HULL CITY owners Assem and Ehab Allam are facing a backlash from supporters angered by their plans to change the name of the club to Hull City Tigers.
The club, about to kick off only its third season in the Premier League, has been Hull City AFC since its inception in 1904, but in a newspaper interview, Egyptian-born businessman Assem Allam called the name Hull City “irrelevant”, and said he disliked the name City because it was “common”.
He also indicated a preference for the name “Hull Tigers”.
Fans are incensed, however, saying they have not been consulted, and are already talking of organised protests, including boycotting matches, refusing to buy club merchandise, and seeking a refund on season tickets bought under the old name.
Others fear the row will overshadow today’s testimonial match against Real Betis for club stalwart Andy Dawson .
Andy Dalton, editor of the City fanzine Amber Nectar, called the move “reprehensible vandalism”.
He said: “I’m absolutely furious. The one solitary good thing is at least they have stopped lying about it.
“It’s absolutely reprehensible vandalism of 109 years of history and heritage.
“There will be protests, whether that’s not buying merchandise or even asking for a refund on season tickets because they were bought for Hull City, not some mythical identity called ‘Hull City Tigers’.
“Obviously something will be done because feelings are running so high.”
The Allams took over the club in 2010 and are credited with rescuing it from financial meltdown.
But they have previously caused disquiet after suggesting the club could be moved to Melton in the East Riding, and have publicly clashed with Hull Council over its refusal to sell the KC Stadium, also home of rugby league club Hull FC, to the football club.
Mr Dalton said there was now a real risk of alienating supporters.
“They could be such good owners and held in high regard, but they seem to do one great thing and then wipe that out with something crass. They don’t seem to think things through properly.
“The people who have saved the club are people you want to admire and revere, but they make it impossible,” he said.
Chris Smith, media and marketing manager at Hull City Official Supporters’ Club, said the supporters club wanted to consult its members before giving an official response.
But speaking as a City fan of 50 years, he said: “It’s very upsetting. There’s been no consultation and the change has been done by stealth.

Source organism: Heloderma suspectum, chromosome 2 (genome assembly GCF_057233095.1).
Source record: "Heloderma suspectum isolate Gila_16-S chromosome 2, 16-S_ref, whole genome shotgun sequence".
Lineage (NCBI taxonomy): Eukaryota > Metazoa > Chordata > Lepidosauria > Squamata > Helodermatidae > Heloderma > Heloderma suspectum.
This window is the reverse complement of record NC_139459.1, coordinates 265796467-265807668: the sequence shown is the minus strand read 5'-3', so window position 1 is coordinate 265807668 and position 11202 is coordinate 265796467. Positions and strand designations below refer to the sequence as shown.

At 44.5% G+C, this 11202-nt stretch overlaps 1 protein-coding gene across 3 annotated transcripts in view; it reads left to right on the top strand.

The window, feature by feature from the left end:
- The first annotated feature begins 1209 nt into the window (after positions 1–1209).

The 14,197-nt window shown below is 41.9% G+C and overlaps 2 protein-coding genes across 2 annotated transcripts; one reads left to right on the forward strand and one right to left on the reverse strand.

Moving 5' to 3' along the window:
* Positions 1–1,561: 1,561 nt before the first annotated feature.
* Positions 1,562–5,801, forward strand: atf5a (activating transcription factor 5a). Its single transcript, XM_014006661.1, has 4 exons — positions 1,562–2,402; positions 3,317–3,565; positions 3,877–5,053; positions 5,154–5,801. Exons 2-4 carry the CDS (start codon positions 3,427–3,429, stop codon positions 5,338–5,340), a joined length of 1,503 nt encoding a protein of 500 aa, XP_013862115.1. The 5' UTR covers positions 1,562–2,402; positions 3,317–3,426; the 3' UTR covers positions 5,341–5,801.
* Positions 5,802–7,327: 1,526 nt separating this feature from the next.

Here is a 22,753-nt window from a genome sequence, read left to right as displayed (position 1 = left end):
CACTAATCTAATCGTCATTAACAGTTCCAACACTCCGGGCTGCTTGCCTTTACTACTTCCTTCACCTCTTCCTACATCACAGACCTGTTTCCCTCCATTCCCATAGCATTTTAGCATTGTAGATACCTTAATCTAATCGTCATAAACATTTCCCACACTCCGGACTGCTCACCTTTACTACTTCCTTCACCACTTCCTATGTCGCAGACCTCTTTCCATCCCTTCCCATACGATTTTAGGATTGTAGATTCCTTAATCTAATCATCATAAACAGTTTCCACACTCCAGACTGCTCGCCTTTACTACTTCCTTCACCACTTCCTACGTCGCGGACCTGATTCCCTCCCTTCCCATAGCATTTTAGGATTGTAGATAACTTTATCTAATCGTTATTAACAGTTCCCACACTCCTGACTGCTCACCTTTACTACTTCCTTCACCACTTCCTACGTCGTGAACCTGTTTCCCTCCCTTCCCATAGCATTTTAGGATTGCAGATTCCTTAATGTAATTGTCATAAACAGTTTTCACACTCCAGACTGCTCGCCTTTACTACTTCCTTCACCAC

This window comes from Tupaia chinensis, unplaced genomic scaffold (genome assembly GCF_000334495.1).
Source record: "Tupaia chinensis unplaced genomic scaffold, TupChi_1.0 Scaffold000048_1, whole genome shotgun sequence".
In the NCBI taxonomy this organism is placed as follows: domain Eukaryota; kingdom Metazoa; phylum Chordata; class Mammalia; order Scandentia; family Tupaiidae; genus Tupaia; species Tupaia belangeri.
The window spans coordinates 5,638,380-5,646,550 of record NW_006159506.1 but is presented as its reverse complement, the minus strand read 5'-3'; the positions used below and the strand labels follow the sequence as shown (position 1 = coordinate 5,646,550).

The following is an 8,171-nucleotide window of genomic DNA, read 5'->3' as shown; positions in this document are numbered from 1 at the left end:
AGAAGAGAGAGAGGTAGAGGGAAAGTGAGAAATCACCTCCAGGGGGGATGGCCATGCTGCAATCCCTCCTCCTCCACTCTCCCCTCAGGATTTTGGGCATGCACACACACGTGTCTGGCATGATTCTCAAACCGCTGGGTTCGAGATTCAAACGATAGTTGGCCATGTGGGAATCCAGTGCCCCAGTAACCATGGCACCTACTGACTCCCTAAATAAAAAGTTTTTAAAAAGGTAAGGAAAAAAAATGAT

“I was at the KC yesterday with other fans being quizzed by Hull University on the subject of how the club could be marketed better, and my opinion is the word of the club, both nationally and internationally, is spread by success on the field and not by changing the name.
“Manchester United are not called Manchester Red Devils and they don’t call Tottenham Hotspur Tottenham Cockerels.”
He added: “The timing is unfortunate. Tomorrow is a big occasion for Andy Dawson after 10 years at the club.
“He is very well respected by the fans and it’s going to be overshadowed by this controversy.
“It was supposed to be a day of celebration so we could give our thanks to Andy.”
Hull-born writer and City fan Russ Litten said: “It’s not a tin of beans, it’s a football club. If he thinks he can sacrifice heritage and tradition for brand values he clearly knows nothing about football.”
Neither Mr Allam or his son Ehab were available for interview yesterday.
The club said in a statement: “In response to comments made following a recent interview, the Club would like to clarify its formal identity.
“The business name at Companies House had its ‘Association Football Club’ suffix removed in the spring of this year, leaving the club to be named ‘Hull City Tigers Ltd’. This will now be used in official club statements, regarding any of our commercial operations. The Tigers brand, with its powerful imagery, will be used in international markets to attract new interest and attention in both Hull and the East Riding from a worldwide audience.
“As has always been the case, supporters remain free to refer to the club as they wish, whether that be Hull City, City, Tigers, Black and Amber, or indeed any other variant of the Club’s name.
“For many, the club will continue to be known as Hull City, as it has been from its inception. A new badge, to be used from the 2014/15 season, will be designed and created in consultation with fans over the coming months.”